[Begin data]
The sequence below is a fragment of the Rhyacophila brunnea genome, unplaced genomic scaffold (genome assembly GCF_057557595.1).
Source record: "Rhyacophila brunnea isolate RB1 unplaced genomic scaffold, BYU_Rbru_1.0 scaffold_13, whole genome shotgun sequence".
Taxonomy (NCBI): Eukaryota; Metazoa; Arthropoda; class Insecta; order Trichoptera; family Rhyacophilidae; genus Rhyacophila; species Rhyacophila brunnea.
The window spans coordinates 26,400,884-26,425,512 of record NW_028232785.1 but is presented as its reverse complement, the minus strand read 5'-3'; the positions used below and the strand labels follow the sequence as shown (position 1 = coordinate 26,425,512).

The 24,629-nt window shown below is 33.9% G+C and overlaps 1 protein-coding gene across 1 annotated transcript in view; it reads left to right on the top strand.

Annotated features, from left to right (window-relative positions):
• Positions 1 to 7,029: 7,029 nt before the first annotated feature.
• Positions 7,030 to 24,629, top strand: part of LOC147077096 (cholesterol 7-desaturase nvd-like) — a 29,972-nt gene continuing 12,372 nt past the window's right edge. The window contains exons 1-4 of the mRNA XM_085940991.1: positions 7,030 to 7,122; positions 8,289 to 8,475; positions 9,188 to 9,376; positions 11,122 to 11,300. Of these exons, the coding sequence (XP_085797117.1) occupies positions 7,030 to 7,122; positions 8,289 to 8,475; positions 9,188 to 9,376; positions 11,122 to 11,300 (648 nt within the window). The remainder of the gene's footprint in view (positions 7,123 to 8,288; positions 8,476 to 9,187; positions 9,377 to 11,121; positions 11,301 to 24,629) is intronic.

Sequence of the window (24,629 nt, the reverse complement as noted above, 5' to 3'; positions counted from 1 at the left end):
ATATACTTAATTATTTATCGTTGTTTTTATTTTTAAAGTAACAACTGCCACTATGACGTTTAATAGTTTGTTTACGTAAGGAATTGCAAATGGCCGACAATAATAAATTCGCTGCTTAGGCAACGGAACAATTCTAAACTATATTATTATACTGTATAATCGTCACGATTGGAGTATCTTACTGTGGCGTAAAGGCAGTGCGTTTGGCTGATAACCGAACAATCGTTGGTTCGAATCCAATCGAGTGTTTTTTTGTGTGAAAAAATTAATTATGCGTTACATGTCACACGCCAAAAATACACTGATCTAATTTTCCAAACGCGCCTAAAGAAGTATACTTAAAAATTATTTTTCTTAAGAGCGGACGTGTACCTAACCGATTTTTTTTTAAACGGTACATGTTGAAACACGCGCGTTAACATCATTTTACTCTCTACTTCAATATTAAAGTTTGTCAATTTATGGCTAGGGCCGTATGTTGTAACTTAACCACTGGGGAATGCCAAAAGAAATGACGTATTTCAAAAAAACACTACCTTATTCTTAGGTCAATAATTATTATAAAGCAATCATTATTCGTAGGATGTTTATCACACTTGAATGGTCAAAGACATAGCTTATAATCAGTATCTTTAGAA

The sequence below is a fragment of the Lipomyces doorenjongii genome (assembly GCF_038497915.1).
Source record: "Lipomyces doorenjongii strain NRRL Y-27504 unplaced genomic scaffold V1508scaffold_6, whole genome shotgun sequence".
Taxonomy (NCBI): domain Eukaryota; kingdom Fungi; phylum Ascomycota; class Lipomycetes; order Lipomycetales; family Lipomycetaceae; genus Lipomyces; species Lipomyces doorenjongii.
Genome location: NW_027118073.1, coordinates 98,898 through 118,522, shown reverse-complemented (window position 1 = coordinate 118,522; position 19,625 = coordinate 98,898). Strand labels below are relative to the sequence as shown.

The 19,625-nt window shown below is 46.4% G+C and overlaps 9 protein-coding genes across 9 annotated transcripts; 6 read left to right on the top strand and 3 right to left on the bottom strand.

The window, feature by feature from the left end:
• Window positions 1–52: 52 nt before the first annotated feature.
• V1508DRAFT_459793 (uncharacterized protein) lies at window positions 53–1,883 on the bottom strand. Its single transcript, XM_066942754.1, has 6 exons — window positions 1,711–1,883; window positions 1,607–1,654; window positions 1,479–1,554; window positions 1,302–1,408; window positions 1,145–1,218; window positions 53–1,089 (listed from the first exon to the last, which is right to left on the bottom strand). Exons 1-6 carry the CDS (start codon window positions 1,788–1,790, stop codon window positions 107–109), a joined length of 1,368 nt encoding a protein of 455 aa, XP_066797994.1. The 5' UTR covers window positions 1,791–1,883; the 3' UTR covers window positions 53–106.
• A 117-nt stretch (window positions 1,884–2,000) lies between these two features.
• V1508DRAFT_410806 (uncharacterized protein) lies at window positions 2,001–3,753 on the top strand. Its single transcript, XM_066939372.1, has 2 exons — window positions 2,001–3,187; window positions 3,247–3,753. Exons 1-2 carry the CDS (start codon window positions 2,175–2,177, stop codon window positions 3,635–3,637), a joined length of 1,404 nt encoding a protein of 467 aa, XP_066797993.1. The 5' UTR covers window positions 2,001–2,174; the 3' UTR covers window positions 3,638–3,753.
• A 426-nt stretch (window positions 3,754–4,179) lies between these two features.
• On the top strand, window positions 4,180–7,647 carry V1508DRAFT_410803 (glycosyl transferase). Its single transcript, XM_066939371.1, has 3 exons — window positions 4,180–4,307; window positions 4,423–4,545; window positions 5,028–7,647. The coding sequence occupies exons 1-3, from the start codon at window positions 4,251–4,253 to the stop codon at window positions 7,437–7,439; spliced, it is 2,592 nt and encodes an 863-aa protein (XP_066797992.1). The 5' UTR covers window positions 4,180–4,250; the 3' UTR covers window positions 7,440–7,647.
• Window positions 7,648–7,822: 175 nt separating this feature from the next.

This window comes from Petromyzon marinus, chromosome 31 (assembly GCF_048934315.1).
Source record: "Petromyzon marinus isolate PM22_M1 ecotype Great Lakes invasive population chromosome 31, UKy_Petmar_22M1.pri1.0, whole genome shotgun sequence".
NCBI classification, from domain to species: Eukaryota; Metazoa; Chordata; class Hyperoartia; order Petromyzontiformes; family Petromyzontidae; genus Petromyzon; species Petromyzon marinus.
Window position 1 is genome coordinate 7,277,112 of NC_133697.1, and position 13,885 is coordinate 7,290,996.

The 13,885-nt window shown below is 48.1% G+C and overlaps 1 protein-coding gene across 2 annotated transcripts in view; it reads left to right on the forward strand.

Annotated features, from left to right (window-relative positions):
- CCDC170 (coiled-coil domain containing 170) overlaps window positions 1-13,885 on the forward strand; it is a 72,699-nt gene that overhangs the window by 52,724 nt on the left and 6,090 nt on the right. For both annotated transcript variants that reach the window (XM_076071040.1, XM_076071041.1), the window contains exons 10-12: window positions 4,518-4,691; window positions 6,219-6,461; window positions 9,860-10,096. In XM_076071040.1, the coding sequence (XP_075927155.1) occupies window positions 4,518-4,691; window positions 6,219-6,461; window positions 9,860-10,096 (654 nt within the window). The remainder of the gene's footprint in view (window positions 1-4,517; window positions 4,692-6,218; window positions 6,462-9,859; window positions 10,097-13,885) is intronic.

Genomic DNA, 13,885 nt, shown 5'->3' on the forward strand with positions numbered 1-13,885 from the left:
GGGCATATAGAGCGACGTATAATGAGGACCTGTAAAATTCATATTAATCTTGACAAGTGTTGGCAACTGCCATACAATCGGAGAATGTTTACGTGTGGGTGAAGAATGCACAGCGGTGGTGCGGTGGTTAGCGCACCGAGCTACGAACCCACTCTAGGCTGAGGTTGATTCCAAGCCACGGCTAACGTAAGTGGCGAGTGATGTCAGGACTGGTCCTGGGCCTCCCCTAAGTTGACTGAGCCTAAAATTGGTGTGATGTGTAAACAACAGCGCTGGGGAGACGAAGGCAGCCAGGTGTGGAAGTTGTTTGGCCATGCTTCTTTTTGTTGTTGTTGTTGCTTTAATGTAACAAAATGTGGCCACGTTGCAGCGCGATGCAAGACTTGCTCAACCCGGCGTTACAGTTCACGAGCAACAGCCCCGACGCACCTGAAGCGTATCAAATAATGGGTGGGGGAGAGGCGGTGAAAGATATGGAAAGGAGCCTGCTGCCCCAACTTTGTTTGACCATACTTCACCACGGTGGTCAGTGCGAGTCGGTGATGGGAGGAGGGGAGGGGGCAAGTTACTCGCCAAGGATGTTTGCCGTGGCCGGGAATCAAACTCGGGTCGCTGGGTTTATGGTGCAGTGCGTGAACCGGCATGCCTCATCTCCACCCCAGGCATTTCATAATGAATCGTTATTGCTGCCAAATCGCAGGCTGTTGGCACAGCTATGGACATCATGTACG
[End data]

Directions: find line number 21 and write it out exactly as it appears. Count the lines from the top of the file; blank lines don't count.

• A 426-nt stretch (window positions 3,754–4,179) lies between these two features.